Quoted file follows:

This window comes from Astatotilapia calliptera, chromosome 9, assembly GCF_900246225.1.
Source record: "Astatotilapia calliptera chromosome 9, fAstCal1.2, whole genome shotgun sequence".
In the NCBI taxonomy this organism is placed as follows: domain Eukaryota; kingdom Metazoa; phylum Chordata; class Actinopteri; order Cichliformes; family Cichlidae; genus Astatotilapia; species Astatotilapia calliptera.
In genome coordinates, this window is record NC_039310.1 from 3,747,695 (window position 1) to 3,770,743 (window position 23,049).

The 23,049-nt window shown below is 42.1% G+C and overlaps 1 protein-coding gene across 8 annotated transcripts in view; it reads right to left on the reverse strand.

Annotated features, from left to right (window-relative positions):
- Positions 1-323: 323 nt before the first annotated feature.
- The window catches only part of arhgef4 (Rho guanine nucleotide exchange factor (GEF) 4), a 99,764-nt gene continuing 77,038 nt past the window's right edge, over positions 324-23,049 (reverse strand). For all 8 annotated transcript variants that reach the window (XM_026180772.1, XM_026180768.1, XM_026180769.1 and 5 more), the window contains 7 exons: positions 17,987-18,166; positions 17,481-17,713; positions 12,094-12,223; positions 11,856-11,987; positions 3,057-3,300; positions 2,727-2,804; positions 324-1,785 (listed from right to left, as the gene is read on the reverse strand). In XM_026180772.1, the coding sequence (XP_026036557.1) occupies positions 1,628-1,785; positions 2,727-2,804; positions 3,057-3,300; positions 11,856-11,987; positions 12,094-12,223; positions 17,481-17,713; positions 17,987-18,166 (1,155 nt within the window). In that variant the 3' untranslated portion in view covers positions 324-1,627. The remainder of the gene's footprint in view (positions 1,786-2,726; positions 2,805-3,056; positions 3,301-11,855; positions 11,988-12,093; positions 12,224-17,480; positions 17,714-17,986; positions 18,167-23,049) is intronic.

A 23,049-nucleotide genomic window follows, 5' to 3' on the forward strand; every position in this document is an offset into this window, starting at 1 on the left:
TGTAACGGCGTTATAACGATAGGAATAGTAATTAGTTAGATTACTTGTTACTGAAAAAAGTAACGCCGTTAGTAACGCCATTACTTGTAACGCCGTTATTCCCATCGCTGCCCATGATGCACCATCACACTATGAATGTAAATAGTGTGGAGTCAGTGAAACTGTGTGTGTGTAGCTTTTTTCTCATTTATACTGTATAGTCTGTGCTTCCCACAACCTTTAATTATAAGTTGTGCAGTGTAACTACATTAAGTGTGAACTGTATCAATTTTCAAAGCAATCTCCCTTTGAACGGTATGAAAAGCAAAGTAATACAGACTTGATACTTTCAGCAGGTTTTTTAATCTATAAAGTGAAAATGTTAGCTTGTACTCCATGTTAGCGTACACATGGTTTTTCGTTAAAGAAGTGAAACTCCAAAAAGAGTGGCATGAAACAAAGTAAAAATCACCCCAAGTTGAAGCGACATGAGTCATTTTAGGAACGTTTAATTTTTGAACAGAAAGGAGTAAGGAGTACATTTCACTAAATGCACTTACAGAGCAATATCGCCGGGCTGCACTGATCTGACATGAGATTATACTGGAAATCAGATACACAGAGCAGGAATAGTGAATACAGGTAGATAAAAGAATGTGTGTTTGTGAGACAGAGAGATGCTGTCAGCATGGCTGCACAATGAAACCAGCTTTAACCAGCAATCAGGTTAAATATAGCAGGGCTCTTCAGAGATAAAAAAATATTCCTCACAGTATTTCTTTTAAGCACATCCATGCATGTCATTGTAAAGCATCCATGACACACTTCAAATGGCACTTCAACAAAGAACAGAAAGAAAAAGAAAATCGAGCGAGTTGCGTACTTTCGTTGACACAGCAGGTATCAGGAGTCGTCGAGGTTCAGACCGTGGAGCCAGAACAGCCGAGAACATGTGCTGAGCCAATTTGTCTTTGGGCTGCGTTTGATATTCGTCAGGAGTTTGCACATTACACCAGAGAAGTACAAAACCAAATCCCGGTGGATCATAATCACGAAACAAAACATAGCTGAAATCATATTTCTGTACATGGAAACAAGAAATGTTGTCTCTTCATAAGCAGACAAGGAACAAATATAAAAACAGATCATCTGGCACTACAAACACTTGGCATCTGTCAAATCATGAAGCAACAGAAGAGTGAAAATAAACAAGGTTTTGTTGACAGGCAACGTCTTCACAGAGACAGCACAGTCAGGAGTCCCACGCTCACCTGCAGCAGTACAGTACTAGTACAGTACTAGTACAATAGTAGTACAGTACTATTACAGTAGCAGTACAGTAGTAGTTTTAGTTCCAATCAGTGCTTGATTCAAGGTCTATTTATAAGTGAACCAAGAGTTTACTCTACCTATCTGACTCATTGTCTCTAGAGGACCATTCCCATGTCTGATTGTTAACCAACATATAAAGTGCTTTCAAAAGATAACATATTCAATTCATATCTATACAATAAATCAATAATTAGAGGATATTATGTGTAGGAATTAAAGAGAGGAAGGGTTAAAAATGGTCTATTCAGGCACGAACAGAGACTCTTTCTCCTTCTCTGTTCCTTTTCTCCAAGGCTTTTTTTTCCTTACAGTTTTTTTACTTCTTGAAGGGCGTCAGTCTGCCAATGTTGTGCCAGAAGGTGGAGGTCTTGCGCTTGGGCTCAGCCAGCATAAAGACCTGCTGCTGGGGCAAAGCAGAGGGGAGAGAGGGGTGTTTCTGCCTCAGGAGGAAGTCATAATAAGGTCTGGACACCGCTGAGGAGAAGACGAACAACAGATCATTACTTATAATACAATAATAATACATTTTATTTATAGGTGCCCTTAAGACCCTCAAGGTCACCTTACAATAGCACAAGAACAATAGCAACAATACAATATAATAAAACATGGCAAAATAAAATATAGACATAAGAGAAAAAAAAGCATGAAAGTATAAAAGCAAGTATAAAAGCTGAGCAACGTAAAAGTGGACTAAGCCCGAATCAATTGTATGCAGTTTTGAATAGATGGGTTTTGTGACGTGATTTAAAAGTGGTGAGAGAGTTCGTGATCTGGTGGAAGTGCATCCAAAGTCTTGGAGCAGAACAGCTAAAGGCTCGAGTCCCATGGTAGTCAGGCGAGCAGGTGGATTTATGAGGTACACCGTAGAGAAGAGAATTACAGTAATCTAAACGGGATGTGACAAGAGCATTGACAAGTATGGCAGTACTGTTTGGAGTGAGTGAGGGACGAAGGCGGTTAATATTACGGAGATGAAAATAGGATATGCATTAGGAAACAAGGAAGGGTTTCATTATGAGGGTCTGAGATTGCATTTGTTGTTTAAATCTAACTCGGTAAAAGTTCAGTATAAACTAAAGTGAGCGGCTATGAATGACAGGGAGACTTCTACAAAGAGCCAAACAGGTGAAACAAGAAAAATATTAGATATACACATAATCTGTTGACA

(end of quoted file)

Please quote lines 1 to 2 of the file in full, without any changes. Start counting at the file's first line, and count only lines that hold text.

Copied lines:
This window comes from Astatotilapia calliptera, chromosome 9, assembly GCF_900246225.1.
Source record: "Astatotilapia calliptera chromosome 9, fAstCal1.2, whole genome shotgun sequence".